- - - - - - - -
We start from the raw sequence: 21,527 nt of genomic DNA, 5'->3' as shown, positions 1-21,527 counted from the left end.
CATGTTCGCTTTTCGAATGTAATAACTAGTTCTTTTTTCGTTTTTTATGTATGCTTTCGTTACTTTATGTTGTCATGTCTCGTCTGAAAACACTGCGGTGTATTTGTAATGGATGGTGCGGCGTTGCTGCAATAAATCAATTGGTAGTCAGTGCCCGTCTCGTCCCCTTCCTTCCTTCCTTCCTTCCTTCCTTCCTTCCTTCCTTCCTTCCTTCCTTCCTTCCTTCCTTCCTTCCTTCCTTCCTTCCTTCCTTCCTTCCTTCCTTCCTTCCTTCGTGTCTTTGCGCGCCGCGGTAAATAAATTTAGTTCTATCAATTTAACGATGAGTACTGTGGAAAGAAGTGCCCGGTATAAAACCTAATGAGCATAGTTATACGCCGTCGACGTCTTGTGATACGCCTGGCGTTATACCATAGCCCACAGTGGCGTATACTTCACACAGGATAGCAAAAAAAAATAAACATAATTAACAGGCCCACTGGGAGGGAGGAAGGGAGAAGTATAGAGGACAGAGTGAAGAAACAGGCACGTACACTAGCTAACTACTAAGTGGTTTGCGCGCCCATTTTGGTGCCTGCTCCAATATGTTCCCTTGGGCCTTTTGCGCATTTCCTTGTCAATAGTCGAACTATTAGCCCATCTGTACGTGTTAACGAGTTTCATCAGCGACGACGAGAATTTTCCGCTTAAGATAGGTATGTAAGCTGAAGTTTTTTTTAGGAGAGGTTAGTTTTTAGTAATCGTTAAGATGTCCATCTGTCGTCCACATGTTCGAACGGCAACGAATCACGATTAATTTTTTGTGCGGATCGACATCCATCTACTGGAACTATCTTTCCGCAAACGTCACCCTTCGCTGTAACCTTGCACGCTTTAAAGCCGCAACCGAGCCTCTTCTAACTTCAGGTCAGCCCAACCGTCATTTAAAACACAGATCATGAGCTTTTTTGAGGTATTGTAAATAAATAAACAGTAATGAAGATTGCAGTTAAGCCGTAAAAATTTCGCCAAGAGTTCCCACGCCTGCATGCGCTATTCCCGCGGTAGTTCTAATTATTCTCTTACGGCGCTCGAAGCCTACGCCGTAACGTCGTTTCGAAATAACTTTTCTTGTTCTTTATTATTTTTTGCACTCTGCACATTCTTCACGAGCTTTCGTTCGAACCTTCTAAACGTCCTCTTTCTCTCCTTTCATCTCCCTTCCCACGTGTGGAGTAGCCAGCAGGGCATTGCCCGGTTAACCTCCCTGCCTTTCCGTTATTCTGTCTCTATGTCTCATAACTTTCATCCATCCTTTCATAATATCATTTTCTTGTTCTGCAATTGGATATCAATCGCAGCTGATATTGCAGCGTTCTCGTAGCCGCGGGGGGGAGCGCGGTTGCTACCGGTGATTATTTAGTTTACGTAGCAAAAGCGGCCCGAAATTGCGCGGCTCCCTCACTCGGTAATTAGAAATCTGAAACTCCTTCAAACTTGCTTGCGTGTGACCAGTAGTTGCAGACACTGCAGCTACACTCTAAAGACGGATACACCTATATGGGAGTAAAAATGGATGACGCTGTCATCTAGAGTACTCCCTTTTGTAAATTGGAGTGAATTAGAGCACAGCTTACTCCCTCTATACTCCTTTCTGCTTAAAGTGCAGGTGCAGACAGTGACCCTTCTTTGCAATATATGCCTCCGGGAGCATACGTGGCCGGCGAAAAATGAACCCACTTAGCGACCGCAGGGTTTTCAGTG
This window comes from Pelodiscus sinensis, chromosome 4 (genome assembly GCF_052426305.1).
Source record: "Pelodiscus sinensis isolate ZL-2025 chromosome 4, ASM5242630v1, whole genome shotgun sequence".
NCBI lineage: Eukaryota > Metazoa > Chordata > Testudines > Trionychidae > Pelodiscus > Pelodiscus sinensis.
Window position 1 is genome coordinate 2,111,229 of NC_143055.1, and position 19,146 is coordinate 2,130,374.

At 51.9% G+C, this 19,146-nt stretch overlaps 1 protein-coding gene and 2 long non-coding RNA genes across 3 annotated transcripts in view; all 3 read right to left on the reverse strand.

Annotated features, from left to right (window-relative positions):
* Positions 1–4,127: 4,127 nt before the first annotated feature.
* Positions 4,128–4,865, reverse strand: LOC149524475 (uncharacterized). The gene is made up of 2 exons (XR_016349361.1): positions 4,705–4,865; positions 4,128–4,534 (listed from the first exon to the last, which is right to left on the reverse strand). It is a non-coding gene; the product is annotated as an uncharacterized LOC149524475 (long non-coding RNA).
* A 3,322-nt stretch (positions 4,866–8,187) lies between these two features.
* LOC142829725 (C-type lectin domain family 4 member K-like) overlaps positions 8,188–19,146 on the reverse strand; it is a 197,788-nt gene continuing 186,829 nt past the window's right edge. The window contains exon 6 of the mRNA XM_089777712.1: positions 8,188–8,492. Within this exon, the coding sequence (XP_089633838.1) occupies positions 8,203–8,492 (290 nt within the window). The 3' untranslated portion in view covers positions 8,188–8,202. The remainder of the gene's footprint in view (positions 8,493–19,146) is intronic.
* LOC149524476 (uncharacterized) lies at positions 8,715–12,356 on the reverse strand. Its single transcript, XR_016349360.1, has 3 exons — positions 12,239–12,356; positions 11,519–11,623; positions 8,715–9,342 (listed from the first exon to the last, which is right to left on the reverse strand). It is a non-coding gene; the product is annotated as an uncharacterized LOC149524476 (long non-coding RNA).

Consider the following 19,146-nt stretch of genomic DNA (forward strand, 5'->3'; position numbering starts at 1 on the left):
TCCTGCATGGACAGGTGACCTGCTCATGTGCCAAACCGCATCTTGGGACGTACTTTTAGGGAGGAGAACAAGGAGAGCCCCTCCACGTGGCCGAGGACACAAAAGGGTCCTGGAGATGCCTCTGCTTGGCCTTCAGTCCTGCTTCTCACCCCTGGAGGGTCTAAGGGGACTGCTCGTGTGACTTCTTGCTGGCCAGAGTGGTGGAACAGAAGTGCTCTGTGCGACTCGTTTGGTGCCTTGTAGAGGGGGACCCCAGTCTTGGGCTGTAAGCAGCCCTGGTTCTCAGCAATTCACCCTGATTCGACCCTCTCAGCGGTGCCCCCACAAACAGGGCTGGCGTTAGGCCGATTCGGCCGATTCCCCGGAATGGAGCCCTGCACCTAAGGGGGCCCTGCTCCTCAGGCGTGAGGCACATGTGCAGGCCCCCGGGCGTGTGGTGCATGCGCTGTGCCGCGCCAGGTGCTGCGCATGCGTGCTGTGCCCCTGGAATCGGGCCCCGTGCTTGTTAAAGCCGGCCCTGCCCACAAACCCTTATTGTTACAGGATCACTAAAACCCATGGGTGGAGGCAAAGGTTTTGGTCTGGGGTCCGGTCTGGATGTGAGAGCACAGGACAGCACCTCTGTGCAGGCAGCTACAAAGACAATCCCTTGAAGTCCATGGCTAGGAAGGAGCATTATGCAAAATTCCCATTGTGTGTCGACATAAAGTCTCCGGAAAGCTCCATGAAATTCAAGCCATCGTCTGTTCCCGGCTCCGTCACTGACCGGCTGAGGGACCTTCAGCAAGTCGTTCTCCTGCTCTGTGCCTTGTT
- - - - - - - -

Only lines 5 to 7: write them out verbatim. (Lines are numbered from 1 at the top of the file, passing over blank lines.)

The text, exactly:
NCBI lineage: Eukaryota > Metazoa > Chordata > Testudines > Trionychidae > Pelodiscus > Pelodiscus sinensis.
Window position 1 is genome coordinate 2,111,229 of NC_143055.1, and position 19,146 is coordinate 2,130,374.

At 51.9% G+C, this 19,146-nt stretch overlaps 1 protein-coding gene and 2 long non-coding RNA genes across 3 annotated transcripts in view; all 3 read right to left on the reverse strand.